Posted by Richard Willett - Memes and headline comments by David Icke Posted on 25 July 2023

Sarah’s Painful Reality: How Lockdowns in Developing Countries Devastated Opportunities for Women and Girls

Sarah awoke in pain again, alone on the mat, still reeking from the night before. She had not dreamed, not for months, that she could remember. Just waking with the pain inside her, the knowledge of her abandonment in the crowded house, and the emptiness that had been her future.

When the school closed ‘because of Covid’, Sarah’s father said it would just be a week, and she could help with the harvest. The fruit must be picked, anyway. When the harvest was coming in, the markets closed and it rotted in the store at the back of the house. The broker had forwarded the costs of her little brother’s medicines when he went to hospital three months earlier, and they were to pay him with the crop. Sarah’s father explained that college was no longer an option, and she did what she had to do. The man was old and she hated the smell and sight of him, but he had paid off the broker, and now Sarah owed him.

About 20 years ago, increased funding began flowing into international public health. This came mainly from a few private sources, people who had grown up in wealthy countries and made their fortunes from computer software. Their investment levered further funding from corporations and governments through ‘public-private partnerships’, adding public taxes to the private funder’s priorities. New foundations and non-government organisations paid people in poor countries to work on areas of public health that interested wealthy people. The World Health Organisation (WHO), formerly funded by countries as a technical agency, gained new ‘specified’ funding from these sources, co-opting the WHO’s vast network and influence to further the priorities of investors.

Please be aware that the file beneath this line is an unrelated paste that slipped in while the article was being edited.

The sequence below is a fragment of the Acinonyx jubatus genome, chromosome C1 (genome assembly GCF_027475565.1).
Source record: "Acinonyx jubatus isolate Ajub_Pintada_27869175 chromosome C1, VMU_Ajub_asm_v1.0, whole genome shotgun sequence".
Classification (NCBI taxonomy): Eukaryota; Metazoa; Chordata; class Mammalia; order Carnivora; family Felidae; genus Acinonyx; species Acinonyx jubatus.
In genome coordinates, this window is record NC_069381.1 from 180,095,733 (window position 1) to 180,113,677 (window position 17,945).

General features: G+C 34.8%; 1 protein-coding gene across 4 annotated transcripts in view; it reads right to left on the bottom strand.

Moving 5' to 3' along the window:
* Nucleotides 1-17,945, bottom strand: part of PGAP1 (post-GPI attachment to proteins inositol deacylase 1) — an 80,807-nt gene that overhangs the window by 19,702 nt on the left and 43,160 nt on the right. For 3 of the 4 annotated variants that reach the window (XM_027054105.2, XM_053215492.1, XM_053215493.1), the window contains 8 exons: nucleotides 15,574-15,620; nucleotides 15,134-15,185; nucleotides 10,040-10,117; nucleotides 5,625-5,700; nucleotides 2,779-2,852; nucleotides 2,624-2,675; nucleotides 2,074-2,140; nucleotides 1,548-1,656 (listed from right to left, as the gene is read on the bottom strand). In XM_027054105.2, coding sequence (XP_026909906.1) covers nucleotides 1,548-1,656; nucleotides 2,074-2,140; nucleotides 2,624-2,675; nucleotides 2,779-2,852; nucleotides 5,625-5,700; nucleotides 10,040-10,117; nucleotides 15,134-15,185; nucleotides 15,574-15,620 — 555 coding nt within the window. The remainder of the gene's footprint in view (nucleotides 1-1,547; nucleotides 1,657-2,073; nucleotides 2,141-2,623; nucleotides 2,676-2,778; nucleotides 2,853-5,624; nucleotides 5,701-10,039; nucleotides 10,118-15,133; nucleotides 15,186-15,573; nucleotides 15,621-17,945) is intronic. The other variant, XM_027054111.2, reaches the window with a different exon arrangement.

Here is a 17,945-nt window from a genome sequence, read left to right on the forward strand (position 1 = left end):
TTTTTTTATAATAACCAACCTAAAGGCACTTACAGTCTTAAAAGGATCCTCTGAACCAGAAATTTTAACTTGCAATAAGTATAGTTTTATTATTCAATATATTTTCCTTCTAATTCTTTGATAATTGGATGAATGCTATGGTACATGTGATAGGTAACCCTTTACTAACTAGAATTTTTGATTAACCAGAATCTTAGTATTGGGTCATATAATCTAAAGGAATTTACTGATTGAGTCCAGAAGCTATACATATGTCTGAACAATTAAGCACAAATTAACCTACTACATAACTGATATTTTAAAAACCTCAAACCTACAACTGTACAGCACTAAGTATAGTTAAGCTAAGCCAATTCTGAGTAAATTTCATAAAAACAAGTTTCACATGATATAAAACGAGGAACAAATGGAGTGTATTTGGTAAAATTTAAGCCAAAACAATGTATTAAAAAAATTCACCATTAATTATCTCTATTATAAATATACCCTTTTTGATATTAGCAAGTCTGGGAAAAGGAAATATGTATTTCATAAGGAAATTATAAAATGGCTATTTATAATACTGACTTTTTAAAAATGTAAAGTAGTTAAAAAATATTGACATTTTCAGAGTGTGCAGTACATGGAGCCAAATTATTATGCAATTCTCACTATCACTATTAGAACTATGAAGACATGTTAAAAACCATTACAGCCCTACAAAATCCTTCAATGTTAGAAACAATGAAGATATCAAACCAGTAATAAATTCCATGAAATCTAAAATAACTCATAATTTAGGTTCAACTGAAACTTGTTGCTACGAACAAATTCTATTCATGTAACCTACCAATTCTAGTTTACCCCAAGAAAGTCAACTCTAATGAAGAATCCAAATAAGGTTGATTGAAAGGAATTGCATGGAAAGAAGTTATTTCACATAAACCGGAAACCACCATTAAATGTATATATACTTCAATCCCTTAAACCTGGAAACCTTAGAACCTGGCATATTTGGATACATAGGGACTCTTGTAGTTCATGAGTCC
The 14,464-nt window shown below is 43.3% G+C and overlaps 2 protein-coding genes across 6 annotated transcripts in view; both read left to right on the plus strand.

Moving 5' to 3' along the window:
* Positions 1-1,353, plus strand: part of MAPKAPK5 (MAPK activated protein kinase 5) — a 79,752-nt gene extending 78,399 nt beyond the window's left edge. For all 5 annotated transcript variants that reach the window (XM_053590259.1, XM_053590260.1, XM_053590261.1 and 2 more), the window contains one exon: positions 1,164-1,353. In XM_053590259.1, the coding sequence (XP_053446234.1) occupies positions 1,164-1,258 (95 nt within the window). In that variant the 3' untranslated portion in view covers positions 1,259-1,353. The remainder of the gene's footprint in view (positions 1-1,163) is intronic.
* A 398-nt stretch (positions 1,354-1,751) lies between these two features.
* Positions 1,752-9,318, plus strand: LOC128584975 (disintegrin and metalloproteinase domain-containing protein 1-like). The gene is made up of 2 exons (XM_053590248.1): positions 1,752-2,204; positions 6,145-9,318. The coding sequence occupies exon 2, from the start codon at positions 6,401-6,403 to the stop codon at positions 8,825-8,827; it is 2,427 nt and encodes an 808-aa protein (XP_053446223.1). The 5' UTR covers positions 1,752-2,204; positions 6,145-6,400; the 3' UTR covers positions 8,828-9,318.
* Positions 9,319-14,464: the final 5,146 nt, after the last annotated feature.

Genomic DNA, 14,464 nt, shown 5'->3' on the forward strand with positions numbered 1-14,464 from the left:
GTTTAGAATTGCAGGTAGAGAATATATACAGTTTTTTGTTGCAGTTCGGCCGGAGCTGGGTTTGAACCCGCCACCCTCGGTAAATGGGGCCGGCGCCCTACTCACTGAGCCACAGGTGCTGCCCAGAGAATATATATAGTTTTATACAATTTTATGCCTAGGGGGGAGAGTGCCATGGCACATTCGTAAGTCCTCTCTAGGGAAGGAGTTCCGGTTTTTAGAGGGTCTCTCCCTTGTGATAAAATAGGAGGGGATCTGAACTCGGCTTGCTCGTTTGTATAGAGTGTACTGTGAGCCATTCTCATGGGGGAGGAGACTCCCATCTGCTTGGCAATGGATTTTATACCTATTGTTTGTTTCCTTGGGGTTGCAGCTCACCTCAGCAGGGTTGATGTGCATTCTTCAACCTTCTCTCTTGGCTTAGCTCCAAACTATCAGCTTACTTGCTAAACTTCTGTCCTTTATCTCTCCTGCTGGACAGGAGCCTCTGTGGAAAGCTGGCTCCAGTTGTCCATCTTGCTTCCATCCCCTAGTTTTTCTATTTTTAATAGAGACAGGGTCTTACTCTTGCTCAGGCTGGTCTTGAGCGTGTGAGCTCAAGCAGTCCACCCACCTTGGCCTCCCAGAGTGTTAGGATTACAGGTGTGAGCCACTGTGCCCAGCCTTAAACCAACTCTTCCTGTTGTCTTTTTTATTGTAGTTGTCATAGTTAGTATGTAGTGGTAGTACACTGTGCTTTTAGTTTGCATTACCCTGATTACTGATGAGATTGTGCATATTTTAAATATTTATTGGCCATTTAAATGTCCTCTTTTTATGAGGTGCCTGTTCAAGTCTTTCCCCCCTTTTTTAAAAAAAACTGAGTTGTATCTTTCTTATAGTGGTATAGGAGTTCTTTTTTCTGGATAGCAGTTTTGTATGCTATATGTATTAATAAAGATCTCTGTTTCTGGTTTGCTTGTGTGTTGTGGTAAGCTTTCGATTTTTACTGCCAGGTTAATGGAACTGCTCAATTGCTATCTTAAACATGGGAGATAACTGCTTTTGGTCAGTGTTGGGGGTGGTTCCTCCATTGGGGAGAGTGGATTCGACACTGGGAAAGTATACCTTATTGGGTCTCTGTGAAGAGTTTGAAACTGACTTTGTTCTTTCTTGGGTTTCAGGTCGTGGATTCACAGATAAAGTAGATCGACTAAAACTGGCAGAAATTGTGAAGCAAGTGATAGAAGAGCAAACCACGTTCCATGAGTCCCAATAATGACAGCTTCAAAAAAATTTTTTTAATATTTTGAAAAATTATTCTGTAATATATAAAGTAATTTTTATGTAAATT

This new funding was a win-win for international public health (or ‘global health’). We got larger salaries and lots of travel, leading wealthier and more interesting lives. Improved resources for disease programs such as malaria and tuberculosis reduced avoidable sickness and death. Behind this, a few very rich people were deciding the health priorities of billions. They were not enabled by those whose health was at stake, but by those whose careers were at stake. Supporting the centralisation of public health has become standard, whilst simultaneously arguing for its decentralisation. Job security can paper over a lot of ills.

Private sponsors, and the pharma companies in whom they invest, give money for a reason. Corporations have a responsibility to their shareholders to maximise profits. Investors look to increase their own wealth. Where health outcomes seem more measurable, such as X number of vaccines saving Y number of children’s lives, media and public attention also helps build a positive image. Improved sanitation and community health worker support may be a better way to stop children dying, but the public don’t get excited by clinics and toilets.

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